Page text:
High-current supply uses standard three-terminal regulator
Voltage-regulator design for high output currents can be a critical and difficult task. Although voltage regulators with 1A maximum output current are simple to design, thanks to 78xx three-terminal voltage regulators, at output currents higher than 1A output, problems arise. For high output currents, voltage regulators usually use parallel-connected power transistors. The design of the operating points of these power transistors is a difficult task, because the transistors need critical power resistances at the collector and the emitter to set the dc operating point. Both the power transistors and the power resistors dissipate high power, so the design needs heat-sinking. This Design Idea implements a simple voltage regulator that delivers high output current. The basic idea is to parallel-connect multiple three-terminal regulators. These 78xx regulators each handle 1A and are available in 5, 6, 8, 9, 10,12, 15, 18, and 24V versions. In Figure 1, two 7812 regulators are connected in parallel.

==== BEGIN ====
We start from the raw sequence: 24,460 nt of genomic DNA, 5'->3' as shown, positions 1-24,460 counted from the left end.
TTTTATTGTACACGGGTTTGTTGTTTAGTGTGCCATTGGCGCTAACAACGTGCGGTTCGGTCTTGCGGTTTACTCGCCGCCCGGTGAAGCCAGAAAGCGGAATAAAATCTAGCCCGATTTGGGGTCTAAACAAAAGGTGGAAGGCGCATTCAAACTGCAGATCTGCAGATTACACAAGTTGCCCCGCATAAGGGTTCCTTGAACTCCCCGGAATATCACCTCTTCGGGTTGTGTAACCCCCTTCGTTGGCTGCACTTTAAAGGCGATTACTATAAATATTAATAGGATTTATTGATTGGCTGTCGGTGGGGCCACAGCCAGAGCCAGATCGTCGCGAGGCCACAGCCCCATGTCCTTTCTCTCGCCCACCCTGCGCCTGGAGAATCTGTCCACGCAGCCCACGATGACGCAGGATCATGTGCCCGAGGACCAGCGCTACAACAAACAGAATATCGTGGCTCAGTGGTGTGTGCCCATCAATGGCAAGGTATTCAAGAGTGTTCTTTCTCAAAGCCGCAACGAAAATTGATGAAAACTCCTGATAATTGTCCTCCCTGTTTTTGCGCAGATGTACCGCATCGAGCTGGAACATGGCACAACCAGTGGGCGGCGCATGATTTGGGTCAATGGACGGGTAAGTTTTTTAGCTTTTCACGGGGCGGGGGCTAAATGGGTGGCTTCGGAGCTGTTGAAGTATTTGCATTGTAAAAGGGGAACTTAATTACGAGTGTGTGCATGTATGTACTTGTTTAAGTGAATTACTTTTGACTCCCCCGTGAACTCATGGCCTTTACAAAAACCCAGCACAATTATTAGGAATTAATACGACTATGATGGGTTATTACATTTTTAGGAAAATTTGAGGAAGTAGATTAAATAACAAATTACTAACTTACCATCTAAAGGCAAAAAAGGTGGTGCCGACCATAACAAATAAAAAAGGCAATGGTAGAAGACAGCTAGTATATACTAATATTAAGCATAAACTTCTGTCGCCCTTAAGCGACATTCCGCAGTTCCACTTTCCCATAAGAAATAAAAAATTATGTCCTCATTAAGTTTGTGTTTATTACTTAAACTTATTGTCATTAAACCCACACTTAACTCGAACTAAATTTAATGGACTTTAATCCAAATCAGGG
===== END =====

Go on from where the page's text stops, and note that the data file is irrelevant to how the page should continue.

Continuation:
The two 7812s operate independently, and each delivers a maximum of 1A. D1 and D2 separate and isolate the two regulators. The output voltage is the regulator's nominal output minus a diode drop: VOUT=VREG–VD. The output voltage of the regulators is the specified value if the COM pin connects to ground (0V). To increase the output voltage of the circuit in Figure 1 to the desired value, the COM pin must connect to a voltage point one diode drop above ground. C, C1, and C2 are filter capacitors. Figure 2 shows a voltage regulator that uses 20 7812s and delivers 20A. All the diodes are 1N4007 types. C=47,000 µF, and all the numbered capacitors have a value of 4700 µF. The 7812s all connect to a heat sink that a small fan ventilates. You can expand the concept of this Design Idea to hundreds of amperes.
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